Following a brief summary of some successes and some landmark pitfalls in the Australia-India bilateral relationship that line its journey to the election of Prime Ministers Tony Abbott in September 2013 and Narendra Modi in May 2014, this paper draws on the relationship’s state of play from their election to the present. Following the election of two leaders whose parties, the Liberal Party and the Bharatiya Janata Party (BJP) had been out of power for some years, commitments to strengthen the defence and security partnership, enabled by the Framework for Security Co-operation that was agreed upon in 2014 and ongoing trade negotiations, followed. Malcolm Turnbull’s election as leader of the Liberal Party in September 2015 saw programmes enhanced and new initiatives that extend both the bilateral relationship and create opportunities for new interactions in multilateral forums. The increasing recognition by Australia and India of the benefits that each has to offer has the potential to invigorate the relationship, a hope that was carried forward this year by the visits to India of the Australian Prime Minister and Foreign Minister.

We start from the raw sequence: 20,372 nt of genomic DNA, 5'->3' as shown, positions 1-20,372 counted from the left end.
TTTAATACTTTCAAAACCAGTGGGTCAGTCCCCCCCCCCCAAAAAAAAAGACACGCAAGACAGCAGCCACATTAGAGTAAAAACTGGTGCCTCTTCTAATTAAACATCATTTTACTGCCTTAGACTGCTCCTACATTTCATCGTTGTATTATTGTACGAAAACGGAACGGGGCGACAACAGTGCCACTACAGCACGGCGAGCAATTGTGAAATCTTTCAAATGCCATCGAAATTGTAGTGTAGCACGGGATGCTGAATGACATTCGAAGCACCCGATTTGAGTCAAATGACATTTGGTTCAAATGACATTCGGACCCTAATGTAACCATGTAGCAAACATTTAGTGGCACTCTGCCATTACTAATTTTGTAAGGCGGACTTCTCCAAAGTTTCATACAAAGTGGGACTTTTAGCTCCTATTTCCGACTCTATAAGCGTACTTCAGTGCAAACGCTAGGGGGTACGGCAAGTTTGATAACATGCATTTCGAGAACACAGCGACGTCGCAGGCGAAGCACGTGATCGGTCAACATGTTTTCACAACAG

The Australia-India bilateral relationship has not developed consistently across foreign policy and economic processes in recent decades.
Recent bilateral engagements endorsed or set in place by Prime Ministers Abbott and Modi, and taken forward by Modi and Prime Minister Turnbull include the Comprehensive Economic Agreement (CECA), the Civil Nuclear Co-operation Agreement and the Framework for Security Co-operation.
Regional multilateral engagements, both shared and separate, show either little movement, are stable or are advancing.
Significant outcomes of Turnbull’s and Modi’s meeting in 2017 were Australia’s commitment to a framework agreement to join the International Solar Alliance, and the announcement of Australia’s India Economic Strategy.